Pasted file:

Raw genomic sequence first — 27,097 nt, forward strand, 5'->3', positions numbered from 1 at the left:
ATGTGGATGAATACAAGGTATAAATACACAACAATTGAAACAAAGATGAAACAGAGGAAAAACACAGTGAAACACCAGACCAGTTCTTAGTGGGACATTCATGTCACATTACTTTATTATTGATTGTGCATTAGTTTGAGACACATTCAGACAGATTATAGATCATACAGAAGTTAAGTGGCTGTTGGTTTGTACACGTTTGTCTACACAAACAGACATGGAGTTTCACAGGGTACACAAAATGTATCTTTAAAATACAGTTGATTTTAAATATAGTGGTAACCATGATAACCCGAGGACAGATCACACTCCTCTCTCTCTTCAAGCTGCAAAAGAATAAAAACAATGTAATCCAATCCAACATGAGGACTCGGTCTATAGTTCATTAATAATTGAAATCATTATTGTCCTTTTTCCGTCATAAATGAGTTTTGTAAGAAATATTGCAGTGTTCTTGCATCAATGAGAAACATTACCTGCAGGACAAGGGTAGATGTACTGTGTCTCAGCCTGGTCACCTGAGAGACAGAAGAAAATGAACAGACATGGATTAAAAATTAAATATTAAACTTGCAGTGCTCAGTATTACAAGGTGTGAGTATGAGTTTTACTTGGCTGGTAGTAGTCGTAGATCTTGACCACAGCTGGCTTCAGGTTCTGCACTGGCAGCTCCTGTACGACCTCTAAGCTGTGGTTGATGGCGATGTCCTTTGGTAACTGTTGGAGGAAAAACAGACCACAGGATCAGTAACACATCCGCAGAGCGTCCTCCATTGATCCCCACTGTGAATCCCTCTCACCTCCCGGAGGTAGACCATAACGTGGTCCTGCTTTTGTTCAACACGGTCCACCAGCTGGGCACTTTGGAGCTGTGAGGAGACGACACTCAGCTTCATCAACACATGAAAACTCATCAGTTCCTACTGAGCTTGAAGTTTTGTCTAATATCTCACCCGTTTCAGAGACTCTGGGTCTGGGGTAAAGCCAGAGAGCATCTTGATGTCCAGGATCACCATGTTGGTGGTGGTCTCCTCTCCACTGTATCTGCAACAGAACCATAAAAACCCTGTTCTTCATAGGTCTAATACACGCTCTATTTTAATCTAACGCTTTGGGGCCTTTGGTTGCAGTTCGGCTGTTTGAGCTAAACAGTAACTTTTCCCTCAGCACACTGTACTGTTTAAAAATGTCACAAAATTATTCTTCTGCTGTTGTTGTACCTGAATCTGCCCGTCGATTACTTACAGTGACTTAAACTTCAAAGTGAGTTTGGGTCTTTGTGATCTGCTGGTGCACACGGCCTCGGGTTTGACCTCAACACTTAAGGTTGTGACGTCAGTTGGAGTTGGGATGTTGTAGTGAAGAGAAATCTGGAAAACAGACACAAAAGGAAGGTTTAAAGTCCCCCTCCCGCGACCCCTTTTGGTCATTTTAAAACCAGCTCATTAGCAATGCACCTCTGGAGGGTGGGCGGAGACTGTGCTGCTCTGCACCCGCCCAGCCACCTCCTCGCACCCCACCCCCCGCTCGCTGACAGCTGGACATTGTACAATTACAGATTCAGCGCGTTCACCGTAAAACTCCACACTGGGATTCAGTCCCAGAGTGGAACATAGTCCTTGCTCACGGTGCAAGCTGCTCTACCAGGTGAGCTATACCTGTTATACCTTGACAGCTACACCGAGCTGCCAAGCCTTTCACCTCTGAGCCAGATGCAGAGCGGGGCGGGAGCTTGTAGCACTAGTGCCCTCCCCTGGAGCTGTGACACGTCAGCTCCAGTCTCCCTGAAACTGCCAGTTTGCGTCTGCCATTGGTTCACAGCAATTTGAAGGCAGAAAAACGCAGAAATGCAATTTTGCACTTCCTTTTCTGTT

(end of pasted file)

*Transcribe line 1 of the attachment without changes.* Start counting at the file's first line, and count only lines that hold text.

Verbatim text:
Raw genomic sequence first — 27,097 nt, forward strand, 5'->3', positions numbered from 1 at the left: